A parent is the single most important role model in terms of a child’s fitness, experts say. Marcus Guiliano, a chef who runs and cycles to keep fit, has started running with his 6-year-old son, Justin.
Making fitness a family affair: How parents can set the standard in their child's health
By Lisa Ramirez
For the Times Herald-Record
November 19, 2008
For Jim Lagarde of Goshen, a good workout used to mean hitting the gym for a solid dose of cardio and strength training.
These days, though, Lagarde's fitness regimen is just as likely to include a good game of Wiffle ball or some one-on-one hoops with his 7-year-old son, Colin.
"I'm a busy person," says Lagarde, owner of PrimoSports in Florida. "But the most important thing to me is to spend time with my family. That is my No. 1 priority."
Obesity is the single biggest health problem in the United States, says Dr. Richard Noto, chief of pediatric endocrinology at Maria Fareri Children's Hospital at Westchester Medical Center.
He's not alone in his worry: The World Health Organization and the National Heart, Lung and Blood Institute of the National Institutes of Health have classified obesity as an epidemic.
Noto offers these chilling statistics:
• In the U.S., 300,000 deaths per year are attributed to obesity. Only smoking kills more people.
• About 51 million U.S. adults are obese. That's 31 percent of us. And 61 percent are overweight.
• Nine million children ages 6-19 are obese, three times as many as in 1980. And 30 percent are overweight.
• One in every 10 children age 2-5 is obese.
• The child of an overweight parent faces an 80 percent likelihood of being overweight, too.
• Approximately 50 percent of grade-school children who are overweight will remain overweight as adults, and the majority of overweight adolescents become overweight adults.
Risks of obesity
Obesity is, with some exceptions, a health risk of behavior. Poor dietary habits and physical inactivity are the leading factors, and today's kids are particularly vulnerable. They love high-carb foods and spend more time in front of the TV, computer and video games than any other generation.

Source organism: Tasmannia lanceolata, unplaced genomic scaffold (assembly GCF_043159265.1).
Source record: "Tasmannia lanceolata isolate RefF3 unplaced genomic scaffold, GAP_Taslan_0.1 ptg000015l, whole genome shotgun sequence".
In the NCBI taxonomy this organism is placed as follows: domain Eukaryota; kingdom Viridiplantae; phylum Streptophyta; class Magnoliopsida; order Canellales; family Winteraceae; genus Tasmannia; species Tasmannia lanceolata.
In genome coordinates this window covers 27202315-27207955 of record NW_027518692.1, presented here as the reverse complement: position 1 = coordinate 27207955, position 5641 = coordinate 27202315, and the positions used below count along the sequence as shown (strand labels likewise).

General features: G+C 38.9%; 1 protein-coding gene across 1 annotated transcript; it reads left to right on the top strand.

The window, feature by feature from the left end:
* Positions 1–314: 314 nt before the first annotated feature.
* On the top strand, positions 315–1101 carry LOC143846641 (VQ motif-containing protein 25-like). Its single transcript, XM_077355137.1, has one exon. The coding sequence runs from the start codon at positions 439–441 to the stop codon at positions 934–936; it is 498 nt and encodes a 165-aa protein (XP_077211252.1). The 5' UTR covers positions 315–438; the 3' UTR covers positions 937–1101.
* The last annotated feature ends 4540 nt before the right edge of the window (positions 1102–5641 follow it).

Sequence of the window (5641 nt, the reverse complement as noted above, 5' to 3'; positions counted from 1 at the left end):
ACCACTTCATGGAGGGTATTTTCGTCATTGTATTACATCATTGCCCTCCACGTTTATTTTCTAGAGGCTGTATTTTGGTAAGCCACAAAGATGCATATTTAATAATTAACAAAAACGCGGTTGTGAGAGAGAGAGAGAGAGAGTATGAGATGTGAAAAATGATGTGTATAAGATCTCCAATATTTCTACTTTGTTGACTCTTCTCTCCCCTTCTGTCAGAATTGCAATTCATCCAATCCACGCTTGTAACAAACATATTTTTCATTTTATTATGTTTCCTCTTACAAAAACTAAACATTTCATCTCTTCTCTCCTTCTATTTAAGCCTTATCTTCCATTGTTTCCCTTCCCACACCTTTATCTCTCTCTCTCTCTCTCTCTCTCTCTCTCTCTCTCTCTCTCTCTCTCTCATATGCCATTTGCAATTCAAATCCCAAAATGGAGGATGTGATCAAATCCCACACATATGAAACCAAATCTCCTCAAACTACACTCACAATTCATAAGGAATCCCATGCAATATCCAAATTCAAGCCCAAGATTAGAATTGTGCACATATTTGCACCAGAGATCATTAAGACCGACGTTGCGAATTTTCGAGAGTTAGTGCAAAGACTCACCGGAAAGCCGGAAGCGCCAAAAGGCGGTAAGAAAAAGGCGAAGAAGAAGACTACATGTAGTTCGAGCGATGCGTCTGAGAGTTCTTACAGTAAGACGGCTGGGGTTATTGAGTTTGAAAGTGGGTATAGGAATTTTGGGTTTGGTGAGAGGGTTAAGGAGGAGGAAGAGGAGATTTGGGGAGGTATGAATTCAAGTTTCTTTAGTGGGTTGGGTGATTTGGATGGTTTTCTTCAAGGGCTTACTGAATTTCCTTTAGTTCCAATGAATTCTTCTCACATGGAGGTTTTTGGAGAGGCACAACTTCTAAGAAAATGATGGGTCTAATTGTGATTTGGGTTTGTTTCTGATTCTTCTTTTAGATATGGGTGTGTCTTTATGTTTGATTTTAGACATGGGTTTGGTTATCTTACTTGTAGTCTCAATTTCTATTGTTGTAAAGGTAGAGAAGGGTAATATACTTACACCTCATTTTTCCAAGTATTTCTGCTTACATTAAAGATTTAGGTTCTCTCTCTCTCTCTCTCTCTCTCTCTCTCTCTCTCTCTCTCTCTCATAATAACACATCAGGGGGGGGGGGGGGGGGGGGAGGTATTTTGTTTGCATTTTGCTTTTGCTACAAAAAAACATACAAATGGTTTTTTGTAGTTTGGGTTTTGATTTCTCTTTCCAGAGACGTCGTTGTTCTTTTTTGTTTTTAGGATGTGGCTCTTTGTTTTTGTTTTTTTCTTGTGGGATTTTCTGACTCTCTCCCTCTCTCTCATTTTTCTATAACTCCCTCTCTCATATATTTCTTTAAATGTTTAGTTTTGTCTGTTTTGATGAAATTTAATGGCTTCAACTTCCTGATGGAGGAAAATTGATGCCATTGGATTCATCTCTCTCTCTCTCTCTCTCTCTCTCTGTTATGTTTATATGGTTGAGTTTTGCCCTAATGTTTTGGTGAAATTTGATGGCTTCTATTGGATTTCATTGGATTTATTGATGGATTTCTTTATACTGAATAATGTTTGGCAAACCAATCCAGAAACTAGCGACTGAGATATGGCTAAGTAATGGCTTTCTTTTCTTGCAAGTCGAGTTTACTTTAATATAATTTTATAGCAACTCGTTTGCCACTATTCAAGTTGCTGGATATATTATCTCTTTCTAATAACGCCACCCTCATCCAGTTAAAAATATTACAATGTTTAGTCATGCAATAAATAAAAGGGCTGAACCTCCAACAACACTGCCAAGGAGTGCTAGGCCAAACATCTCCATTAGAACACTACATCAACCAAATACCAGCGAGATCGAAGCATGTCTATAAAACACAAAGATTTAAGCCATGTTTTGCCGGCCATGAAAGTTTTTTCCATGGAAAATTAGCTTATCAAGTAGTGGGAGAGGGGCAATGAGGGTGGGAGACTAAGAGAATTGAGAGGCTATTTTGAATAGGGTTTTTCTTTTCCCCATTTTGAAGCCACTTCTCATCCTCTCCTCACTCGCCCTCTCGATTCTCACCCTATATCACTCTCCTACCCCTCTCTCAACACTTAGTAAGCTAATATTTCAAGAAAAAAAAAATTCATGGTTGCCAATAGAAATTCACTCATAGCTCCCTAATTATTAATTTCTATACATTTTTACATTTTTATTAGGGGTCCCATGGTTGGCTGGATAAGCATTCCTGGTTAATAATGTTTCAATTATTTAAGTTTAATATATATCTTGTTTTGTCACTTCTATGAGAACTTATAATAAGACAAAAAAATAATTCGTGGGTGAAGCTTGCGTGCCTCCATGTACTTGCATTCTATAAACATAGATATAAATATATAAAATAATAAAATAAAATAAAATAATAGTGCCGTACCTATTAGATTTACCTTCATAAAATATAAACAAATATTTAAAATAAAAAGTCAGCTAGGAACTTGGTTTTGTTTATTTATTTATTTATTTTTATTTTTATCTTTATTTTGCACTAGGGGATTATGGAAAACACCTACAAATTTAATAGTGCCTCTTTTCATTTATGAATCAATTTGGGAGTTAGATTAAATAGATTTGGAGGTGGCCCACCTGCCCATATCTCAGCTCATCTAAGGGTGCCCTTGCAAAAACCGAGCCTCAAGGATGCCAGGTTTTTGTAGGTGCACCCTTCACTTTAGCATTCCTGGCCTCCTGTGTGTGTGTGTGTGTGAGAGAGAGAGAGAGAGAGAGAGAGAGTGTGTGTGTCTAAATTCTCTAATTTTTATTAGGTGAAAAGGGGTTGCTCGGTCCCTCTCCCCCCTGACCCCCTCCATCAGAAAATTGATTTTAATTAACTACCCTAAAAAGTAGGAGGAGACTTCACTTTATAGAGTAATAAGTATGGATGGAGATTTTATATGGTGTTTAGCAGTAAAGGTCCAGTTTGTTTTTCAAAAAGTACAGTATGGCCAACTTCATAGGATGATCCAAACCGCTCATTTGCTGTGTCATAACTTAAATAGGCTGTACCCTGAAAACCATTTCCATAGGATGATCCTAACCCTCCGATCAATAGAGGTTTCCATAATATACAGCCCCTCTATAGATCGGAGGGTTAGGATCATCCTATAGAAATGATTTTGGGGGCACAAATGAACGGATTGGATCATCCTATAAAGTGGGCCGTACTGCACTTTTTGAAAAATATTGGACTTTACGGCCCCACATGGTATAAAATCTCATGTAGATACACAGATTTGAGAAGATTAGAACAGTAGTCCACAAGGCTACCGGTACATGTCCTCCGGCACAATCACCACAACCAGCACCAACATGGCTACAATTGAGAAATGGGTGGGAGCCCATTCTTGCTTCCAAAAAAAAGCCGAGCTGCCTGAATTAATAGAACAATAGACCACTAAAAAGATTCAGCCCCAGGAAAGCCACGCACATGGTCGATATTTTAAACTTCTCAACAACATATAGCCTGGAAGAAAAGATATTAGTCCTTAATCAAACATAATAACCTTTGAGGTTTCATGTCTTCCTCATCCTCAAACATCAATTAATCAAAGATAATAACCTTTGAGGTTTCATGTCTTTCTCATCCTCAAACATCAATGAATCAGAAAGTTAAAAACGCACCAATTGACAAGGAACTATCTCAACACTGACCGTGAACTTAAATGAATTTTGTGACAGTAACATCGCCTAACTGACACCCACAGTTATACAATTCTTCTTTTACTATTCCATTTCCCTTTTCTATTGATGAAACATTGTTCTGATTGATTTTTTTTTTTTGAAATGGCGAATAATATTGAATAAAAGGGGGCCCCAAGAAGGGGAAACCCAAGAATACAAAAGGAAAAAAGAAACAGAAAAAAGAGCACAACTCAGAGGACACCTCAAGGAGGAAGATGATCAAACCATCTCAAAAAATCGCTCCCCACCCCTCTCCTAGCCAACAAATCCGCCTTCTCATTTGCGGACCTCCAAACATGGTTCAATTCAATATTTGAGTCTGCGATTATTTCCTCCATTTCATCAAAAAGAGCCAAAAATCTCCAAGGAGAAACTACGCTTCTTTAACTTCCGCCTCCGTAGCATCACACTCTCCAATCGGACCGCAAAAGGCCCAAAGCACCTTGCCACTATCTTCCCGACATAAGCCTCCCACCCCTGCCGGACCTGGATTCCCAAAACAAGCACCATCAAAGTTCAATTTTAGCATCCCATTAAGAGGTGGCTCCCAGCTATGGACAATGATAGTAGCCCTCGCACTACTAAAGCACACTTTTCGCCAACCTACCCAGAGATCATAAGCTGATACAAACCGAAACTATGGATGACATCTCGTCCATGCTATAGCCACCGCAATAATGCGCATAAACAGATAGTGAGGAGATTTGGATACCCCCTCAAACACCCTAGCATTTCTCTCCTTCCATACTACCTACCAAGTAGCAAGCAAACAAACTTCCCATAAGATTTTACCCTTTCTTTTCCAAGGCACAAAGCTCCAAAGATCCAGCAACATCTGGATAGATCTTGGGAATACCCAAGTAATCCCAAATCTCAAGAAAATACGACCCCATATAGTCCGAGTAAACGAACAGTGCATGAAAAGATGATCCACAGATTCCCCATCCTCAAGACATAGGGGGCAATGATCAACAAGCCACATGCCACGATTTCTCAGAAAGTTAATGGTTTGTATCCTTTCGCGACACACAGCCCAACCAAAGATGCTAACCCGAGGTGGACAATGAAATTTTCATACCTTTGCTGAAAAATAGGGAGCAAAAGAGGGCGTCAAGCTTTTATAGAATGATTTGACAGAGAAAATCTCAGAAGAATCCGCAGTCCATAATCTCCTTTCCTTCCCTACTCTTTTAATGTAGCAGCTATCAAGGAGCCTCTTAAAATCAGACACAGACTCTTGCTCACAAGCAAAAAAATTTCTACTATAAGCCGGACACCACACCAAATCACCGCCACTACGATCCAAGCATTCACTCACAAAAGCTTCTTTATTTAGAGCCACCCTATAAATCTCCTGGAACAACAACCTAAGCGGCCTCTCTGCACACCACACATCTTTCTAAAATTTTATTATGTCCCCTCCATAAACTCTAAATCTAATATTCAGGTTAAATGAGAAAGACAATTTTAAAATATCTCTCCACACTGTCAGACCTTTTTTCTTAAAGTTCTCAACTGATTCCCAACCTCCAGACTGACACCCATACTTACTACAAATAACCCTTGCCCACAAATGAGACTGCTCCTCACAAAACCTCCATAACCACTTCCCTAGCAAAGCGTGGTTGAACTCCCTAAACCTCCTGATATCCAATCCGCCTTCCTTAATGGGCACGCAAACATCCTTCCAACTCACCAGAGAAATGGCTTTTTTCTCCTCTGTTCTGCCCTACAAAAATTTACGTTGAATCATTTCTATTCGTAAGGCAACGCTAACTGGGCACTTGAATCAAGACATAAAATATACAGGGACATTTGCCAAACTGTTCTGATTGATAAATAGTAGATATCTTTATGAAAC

The habits we form as children stick with us our whole lives. And that's why it's so important to make physical activity part of your family routine.
Finding it hard to become motivated? Ponder some of the consequences of weighing too much and exercising too little:
• Heart disease
• Cerebrovascular disease
• Gallbladder disease
• Increased cancer risk
• Polycystic ovary syndrome
• Sleep apnea
• Skeletal deformities
• Urinary incontinence
• Syndrome X
• Psychosocial problems linked to social isolation, low self-esteem and depression
He opened his sports center convinced that other fitness-minded parents felt the same way. Schedules are stretched, he says, and finding time to exercise is tough enough. As a parent, he and his wife didn't want to spend precious free hours working out without their children, so the idea of turning workout time into family time — and a business — was a no-brainer.
"For me, the best workout is running around on a field with my kids, and a lot of other parents feel the same way," says Lagarde. "Being active together is a way to cultivate a healthy life for the kids and for the parents."
Lagarde and his center are part of a nationwide trend among parents seeking to keep themselves and their children fit.
Last year, 1.3 million children ages 6-11 were members of a health club, according to the International Health, Racquet and Sportsclub Association. And as of April, a quarter of that association's member clubs surveyed had children's programs. At the same time, more kids and adults are overweight than ever before, and our lifestyles are becoming less and less active.
"They (children) don't go out and play like when we were kids," says Dr. Richard Noto, chief of pediatric endocrinology at Maria Fareri Children's Hospital at Westchester Medical Center. "Good nutrition and exercise needs to be part of the family regimen, a way of life."
At PrimoSports, the family programs include the likes of dodgeball, kickball, basketball and lacrosse. There are fun leagues and competitive ones, and Mommy and Me play groups. The idea, Lagarde says, is simply to get families to play together. The great workout happens almost without anyone realizing it.
"Kids don't want to spend 20 minutes on a treadmill," he says. "They want to run wild. They want to play."
It's all about child's play
Kids' natural desire to play is something that parents should encourage, and even exploit, health experts say. Active, fit children grow up to be active, fit adults and can avoid many of the illnesses that plague overweight, sedentary adults.
"Kids should be active at a very young age," says Dr. Robin Altman, chief of general pediatrics at Maria Fareri Children's Hospital. "Getting them out of the house is really important. It's easier when they are younger (and you can) capture their enthusiasm and set up a family psyche that fitness is necessary and important."